Pattern Review
Sew Over It: Rosie Skirt

Sew Over It: Rosie Skirt

During my time off from sewing, I began to reevaluate the handmade clothes I sewed and actually wore. So much time and work goes into sewing clothes and I realized that I wasn’t wearing the majority of what I had made. In fact, the most worn item I’ve sewn is the blue dress from last year and that gosh darn wiksten dress.

What is it about these clothes that seem to get the most mileage? I think it’s the material. Woven material is so easy to wash but I find it somewhat “boring” in that it is a basic.

For my next garment project I chose the Rosie skirt/dress by Sew Over It. I love the 1950s silouette. I admit I partially chose it too cuz it’s called “Rosie” 😉. I resisted the urge to choose a “wow” showpiece kind of fabric (i.e. wild print or brocade) and went for a breathable 100% cotton steel blue by Ruby Star Society. I also decided to just sew the skirt for now and make the whole dress next Spring.

Let’s do this!

Sidenote- Before I lost my sewjo I had purchased a cutting board to cover my dining room table. I finally got to use this thing! 100% worth the $. If you don’t have something to cover your table I highly suggest it- it works as protection from hot food too! I just keep it under the tablecloth as we eat. 😉 Tracing everything out was a breeze- it was like old times.

The skirt is 6 pieces. 2 sides, 2 backs, a center panel and a waistband. There is a box pleat in the front and the sides are gathered. The pattern tissue doesn’t have finished garment measurements for hips but since the sides are gathered you can adjust it to fit. Because of this, the pattern is very forgiving so I opted to forgo the muslin process. The waist measurement was close enough and honestly I didn’t feel like it, lol. I sewed a size 8 and ended up taking in the waist about an inch at the very end.

All of this fabric would eventually be gathered to become the sides.

The instructions call for slipstitching the skirt to the waistband. I thought about sewing it straight through the machine but figured this would be a good opportunity to practice handsewing. You can see my stitches if you look closely. It’s not perfect but as long as the skirt doesn’t fall off while I’m wearing it, I’ll take it!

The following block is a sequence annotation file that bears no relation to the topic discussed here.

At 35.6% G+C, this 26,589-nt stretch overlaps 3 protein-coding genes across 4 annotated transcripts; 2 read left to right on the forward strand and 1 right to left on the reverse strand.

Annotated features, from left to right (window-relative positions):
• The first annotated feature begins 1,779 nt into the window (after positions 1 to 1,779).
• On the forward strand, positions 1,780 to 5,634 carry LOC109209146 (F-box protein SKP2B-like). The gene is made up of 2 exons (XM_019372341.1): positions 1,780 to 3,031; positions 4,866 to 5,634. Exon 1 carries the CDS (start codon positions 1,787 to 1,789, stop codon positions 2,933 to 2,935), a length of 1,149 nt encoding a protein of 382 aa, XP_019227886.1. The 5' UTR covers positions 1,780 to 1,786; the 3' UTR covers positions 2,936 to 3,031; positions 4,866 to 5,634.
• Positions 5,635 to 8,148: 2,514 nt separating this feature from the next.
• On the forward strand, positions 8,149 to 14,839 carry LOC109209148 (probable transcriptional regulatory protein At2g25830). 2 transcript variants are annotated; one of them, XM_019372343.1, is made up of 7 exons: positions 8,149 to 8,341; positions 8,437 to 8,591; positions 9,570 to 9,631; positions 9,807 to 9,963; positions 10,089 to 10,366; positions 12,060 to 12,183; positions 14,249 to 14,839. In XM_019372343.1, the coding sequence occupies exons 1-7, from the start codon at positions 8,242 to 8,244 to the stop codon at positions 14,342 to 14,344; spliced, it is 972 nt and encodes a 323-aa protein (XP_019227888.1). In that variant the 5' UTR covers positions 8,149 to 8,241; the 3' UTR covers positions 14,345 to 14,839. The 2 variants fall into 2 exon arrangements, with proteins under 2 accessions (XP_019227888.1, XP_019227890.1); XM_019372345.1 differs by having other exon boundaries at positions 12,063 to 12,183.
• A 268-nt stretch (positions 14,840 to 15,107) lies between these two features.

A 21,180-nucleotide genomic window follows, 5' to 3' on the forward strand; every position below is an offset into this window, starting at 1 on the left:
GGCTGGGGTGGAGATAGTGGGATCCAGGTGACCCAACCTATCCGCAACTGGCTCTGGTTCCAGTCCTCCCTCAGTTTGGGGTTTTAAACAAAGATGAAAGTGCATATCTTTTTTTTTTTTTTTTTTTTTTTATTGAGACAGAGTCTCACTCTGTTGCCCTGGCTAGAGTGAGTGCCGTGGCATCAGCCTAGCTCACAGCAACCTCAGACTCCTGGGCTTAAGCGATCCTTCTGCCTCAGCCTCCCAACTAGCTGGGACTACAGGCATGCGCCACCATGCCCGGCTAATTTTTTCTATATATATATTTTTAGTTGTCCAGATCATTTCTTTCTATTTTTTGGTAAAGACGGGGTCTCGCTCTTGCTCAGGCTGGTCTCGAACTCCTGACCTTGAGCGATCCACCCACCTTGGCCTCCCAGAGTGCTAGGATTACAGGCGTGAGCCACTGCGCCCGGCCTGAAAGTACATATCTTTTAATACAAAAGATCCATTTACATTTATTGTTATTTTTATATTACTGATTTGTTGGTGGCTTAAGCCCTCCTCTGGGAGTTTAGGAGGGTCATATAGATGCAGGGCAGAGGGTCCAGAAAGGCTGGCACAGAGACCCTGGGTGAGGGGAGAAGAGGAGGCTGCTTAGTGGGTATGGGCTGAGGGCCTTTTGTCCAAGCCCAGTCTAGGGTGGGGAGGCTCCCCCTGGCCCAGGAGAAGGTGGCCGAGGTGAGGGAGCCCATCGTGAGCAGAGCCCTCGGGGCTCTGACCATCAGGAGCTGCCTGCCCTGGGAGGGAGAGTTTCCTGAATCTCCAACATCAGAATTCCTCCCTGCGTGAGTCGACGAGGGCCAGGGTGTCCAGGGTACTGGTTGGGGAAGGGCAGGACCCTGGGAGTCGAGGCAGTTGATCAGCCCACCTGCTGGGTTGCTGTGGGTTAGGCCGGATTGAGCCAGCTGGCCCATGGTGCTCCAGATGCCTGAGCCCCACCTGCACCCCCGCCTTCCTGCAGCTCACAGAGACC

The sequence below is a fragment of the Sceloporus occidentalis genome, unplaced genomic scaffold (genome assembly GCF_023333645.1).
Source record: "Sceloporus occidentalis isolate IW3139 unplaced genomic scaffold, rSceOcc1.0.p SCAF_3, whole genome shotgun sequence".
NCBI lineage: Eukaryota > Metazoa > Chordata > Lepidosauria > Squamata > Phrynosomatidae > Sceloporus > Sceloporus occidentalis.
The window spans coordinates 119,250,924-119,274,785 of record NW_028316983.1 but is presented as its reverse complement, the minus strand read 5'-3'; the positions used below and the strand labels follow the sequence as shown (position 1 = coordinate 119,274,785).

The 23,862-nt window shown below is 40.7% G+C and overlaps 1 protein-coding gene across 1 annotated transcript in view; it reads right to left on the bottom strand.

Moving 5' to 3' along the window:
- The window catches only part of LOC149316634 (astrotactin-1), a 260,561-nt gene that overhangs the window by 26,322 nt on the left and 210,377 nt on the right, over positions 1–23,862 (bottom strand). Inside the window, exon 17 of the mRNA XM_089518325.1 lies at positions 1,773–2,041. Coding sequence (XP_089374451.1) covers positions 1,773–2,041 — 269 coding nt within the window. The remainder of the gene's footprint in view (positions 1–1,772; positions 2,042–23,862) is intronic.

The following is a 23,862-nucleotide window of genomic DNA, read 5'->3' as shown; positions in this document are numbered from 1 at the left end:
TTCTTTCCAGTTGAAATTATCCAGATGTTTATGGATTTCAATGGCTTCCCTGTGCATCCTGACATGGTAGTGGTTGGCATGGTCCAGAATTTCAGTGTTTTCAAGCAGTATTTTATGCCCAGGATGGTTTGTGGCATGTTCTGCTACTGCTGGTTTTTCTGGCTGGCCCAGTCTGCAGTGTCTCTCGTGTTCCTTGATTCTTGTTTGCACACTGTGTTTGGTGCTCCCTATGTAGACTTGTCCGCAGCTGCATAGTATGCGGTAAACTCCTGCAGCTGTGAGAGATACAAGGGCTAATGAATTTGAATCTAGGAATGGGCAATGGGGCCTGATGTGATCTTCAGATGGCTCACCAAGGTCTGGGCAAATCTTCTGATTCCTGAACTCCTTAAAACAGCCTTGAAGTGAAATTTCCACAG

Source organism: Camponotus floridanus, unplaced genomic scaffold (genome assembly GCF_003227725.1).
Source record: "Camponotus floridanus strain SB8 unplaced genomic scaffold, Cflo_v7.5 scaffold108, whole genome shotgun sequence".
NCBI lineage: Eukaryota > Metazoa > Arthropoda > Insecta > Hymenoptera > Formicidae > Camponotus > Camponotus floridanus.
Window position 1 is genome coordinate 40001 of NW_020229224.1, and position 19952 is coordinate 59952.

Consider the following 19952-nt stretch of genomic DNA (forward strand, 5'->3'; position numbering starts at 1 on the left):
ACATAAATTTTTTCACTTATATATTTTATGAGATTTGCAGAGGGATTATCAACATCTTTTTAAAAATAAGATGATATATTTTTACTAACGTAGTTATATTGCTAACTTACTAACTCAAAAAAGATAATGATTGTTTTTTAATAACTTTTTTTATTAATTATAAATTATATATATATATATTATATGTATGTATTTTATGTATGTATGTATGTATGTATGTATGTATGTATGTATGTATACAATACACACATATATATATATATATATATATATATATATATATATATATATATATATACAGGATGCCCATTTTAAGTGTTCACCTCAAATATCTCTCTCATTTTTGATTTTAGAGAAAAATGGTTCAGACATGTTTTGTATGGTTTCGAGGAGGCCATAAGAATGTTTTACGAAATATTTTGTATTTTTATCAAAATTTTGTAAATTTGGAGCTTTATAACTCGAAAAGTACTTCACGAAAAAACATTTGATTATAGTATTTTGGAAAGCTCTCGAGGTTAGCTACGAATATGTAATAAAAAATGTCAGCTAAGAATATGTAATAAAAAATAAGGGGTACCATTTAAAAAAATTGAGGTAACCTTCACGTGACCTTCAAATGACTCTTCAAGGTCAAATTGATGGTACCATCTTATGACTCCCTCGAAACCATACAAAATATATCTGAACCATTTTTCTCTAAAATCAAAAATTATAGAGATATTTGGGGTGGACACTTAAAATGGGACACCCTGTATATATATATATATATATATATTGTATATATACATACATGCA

For the hem I decided to use lace hem tape and do a blind stitch by hand again. I learned this method in one of my classes and wanted to give it a whirl. This took FOREVER but it definitely adds a sweet touch to the skirt. It’s like a hidden secret!

Inside secret lace hem

Once I had it on Mandy the mannequin it was looking SUPER POOFY on the sides. I tried it on and it was not flattering at all. It made me look hippy. I was kinda disappointed but I let Mandy wear it for about 2 days and gravity took over and it calmed down- thank goodness! Steaming the final product also allowed those gathers to settle.

I am totally loving this Rosie skirt! It’s so twirly! The fabric is probably more of a summer fabrication- it kinda feels like a bedsheet- but I am going to pair it with cardigan so I can extend it into Fall.   I know I will get a lot of mileage on this one come next Spring!

Next time when I make the dress I might remove about 1.5 inches from both sides. In picture it looks a smidgeon too full for my frame. Regardless I still like the skirt and the pattern a lot! I prefer Big 4 patterns because of the deep sale prices I can get at Joanns. This indie sew was $20- a bit of a splurge for me. But the instructions were easy to follow and the grading was accurate. I am beginning to see why some sewists detest Big 4 and only sew indie patterns. They seem to be worth the extra cost because of less fitting issues.

I rated it 5 stars on Pattern Review. Official Review:

It was refreshing jumping back into garment sewing. Even though you’re focused for a long period of time, it’s also quite peaceful! And it makes you feel productive! Although the sewing company brand name is “Sew Over It”, I am SEW far from being SEW OVER IT. HA!

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